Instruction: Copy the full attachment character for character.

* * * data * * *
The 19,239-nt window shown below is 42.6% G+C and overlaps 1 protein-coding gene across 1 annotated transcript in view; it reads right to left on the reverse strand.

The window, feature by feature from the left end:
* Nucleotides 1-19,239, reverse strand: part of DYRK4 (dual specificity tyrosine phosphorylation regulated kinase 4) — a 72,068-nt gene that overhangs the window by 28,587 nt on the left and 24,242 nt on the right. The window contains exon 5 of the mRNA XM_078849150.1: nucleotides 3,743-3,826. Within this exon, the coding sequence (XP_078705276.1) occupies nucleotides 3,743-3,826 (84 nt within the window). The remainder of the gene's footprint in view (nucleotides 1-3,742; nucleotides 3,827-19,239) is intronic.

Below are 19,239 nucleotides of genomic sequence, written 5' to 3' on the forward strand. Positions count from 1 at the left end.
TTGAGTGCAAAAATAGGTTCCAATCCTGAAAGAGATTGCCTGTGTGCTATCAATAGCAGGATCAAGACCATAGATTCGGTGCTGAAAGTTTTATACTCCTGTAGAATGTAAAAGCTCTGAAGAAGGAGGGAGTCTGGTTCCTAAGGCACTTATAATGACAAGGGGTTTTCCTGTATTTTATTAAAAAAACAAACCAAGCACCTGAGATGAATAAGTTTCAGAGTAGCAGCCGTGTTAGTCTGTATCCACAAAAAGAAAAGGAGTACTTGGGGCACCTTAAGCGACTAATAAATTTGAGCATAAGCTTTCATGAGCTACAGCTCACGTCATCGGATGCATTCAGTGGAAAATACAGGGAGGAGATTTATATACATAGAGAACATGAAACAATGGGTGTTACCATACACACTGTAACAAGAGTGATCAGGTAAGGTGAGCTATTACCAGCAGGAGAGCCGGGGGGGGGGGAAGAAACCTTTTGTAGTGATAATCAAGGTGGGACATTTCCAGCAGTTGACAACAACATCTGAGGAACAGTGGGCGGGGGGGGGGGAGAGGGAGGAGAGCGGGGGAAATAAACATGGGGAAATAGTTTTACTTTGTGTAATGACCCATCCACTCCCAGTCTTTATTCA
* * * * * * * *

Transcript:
The 19,239-nt window shown below is 42.6% G+C and overlaps 1 protein-coding gene across 1 annotated transcript in view; it reads right to left on the reverse strand.

The window, feature by feature from the left end:
* Nucleotides 1-19,239, reverse strand: part of DYRK4 (dual specificity tyrosine phosphorylation regulated kinase 4) — a 72,068-nt gene that overhangs the window by 28,587 nt on the left and 24,242 nt on the right. The window contains exon 5 of the mRNA XM_078849150.1: nucleotides 3,743-3,826. Within this exon, the coding sequence (XP_078705276.1) occupies nucleotides 3,743-3,826 (84 nt within the window). The remainder of the gene's footprint in view (nucleotides 1-3,742; nucleotides 3,827-19,239) is intronic.

Below are 19,239 nucleotides of genomic sequence, written 5' to 3' on the forward strand. Positions count from 1 at the left end.
TTGAGTGCAAAAATAGGTTCCAATCCTGAAAGAGATTGCCTGTGTGCTATCAATAGCAGGATCAAGACCATAGATTCGGTGCTGAAAGTTTTATACTCCTGTAGAATGTAAAAGCTCTGAAGAAGGAGGGAGTCTGGTTCCTAAGGCACTTATAATGACAAGGGGTTTTCCTGTATTTTATTAAAAAAACAAACCAAGCACCTGAGATGAATAAGTTTCAGAGTAGCAGCCGTGTTAGTCTGTATCCACAAAAAGAAAAGGAGTACTTGGGGCACCTTAAGCGACTAATAAATTTGAGCATAAGCTTTCATGAGCTACAGCTCACGTCATCGGATGCATTCAGTGGAAAATACAGGGAGGAGATTTATATACATAGAGAACATGAAACAATGGGTGTTACCATACACACTGTAACAAGAGTGATCAGGTAAGGTGAGCTATTACCAGCAGGAGAGCCGGGGGGGGGGGAAGAAACCTTTTGTAGTGATAATCAAGGTGGGACATTTCCAGCAGTTGACAACAACATCTGAGGAACAGTGGGCGGGGGGGGGGGAGAGGGAGGAGAGCGGGGGAAATAAACATGGGGAAATAGTTTTACTTTGTGTAATGACCCATCCACTCCCAGTCTTTATTCA